Researchers in the U.K. and Germany have succesfully demonstrated the use of lasers to tackle radioactive waste. The researchers used a 360J laser pulse—with a duration of 0.7 picoseconds and an intensity of 5 × 1020 W/cm2—that helped form gamma rays as it ionized a gold target behind which was a sample of nuclear waste. Transmutation occurred when the gamma rays ejected a neutron from an iodine-129 nucleus to leave behind iodine 128, whose half-life is only 25 minutes, compared with 15.7 million years of iodine 129.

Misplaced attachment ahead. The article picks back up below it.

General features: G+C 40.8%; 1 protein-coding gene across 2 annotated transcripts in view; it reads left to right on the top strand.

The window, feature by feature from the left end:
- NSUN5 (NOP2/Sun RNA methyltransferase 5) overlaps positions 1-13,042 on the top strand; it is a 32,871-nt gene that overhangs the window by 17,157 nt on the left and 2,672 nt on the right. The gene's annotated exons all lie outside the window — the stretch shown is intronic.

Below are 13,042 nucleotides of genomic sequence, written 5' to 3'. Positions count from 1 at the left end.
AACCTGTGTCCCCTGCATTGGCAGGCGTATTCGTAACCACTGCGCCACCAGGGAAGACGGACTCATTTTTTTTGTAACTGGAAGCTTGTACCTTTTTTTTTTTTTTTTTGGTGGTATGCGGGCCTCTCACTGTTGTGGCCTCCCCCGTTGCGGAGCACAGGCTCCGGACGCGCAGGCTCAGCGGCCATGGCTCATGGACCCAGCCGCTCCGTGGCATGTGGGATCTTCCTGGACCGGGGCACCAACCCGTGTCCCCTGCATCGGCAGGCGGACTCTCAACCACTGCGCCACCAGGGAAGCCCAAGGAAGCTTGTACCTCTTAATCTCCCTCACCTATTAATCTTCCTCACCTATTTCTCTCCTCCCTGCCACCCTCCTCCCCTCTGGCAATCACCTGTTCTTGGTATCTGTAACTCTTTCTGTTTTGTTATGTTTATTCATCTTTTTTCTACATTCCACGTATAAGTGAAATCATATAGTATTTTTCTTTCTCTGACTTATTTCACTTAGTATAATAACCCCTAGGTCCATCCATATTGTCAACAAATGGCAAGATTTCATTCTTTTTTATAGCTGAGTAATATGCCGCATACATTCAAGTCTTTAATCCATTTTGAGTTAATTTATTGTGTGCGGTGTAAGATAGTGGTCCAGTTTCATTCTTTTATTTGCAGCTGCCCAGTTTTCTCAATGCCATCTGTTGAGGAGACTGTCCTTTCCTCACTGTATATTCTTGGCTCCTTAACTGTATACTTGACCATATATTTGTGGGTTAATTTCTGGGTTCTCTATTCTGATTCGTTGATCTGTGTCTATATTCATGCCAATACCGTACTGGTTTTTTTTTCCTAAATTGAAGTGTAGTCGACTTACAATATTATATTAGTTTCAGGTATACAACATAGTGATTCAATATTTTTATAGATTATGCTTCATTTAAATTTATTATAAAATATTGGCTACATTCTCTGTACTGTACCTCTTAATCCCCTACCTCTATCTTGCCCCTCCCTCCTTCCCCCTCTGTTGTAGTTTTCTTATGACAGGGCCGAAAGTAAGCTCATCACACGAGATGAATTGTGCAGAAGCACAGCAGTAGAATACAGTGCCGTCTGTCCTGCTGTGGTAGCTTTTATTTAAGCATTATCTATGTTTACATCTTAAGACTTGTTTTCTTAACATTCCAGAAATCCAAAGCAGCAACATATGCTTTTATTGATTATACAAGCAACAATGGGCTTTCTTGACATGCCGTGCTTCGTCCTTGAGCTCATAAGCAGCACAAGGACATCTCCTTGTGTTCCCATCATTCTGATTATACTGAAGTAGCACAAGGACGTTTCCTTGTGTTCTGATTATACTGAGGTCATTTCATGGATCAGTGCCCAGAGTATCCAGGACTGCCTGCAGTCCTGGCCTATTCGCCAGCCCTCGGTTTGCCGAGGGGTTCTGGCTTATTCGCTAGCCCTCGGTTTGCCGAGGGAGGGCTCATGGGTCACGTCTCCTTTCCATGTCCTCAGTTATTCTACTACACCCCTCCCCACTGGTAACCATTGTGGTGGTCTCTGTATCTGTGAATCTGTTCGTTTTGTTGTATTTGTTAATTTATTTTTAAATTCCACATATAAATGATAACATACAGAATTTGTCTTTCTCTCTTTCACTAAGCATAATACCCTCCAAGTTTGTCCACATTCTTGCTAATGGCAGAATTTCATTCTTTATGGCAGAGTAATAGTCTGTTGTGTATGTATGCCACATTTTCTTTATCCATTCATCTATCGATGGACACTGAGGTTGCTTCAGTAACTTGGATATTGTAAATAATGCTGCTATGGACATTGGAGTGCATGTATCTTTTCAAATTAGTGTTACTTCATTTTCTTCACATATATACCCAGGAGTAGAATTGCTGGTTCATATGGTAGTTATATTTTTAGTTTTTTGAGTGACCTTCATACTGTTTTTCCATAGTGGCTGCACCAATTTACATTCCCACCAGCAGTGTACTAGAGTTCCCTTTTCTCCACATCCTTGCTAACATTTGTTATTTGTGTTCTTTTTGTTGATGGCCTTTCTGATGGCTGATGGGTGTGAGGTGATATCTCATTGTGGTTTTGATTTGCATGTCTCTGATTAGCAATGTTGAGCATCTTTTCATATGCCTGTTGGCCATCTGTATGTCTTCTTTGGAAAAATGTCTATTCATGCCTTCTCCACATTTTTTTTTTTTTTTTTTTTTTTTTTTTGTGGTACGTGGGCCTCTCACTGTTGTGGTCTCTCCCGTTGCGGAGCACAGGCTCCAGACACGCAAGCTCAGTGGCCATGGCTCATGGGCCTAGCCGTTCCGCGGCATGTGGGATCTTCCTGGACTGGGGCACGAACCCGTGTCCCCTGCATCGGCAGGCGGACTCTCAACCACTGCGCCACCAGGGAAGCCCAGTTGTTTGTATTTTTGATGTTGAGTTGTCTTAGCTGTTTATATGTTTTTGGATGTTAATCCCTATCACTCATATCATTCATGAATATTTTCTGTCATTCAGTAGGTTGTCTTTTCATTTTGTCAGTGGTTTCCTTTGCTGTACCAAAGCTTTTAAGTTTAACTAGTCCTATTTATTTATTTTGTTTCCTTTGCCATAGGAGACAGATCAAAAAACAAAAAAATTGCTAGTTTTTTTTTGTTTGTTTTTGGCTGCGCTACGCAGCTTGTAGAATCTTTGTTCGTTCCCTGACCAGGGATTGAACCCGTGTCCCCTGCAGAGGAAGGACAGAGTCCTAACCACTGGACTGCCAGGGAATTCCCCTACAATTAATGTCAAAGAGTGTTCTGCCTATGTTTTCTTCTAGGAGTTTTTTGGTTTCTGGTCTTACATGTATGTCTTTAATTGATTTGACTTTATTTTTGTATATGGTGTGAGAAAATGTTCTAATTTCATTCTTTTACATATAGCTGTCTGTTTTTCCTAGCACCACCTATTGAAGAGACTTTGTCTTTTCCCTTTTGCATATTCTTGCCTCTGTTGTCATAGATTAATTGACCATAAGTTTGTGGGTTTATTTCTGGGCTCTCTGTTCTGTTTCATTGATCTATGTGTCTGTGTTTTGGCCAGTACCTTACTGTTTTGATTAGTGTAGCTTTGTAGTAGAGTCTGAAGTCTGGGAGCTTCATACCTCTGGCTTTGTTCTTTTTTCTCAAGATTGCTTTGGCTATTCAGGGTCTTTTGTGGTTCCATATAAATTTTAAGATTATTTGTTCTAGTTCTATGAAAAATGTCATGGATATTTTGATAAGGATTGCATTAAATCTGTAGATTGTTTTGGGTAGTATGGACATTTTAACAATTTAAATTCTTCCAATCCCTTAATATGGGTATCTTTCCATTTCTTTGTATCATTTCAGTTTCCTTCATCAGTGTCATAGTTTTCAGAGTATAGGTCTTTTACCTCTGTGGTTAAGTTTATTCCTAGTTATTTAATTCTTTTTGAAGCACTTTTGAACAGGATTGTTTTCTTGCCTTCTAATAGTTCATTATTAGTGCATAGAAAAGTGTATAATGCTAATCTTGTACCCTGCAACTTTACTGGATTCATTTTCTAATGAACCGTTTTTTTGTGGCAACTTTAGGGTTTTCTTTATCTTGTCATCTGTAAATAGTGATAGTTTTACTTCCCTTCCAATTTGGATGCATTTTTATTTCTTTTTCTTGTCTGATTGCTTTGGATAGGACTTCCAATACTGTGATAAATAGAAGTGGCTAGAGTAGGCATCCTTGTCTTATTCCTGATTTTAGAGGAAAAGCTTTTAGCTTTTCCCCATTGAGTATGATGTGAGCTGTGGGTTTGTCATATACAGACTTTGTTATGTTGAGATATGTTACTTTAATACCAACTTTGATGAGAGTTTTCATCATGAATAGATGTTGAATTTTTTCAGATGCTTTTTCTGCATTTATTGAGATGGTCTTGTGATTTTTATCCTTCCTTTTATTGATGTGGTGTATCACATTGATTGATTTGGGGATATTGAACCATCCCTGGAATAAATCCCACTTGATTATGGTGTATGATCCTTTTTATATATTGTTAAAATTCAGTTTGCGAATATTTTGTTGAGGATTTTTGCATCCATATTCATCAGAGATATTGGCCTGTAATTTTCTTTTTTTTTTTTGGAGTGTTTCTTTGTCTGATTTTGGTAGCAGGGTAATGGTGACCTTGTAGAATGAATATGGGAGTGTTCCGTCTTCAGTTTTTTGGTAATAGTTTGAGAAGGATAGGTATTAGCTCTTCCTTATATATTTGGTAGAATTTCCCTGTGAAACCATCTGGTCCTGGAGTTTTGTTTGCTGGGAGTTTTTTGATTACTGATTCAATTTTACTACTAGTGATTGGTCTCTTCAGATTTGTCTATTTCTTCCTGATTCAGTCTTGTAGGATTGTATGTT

Sensor deployment in automated factories should be done slowly and conservatively, otherwise engineers may face the loss of hundreds of thousands or even millions of dollars, an Internet of Things expert will tell attendees at the upcoming Design & Manufacturing Show in Minneapolis.
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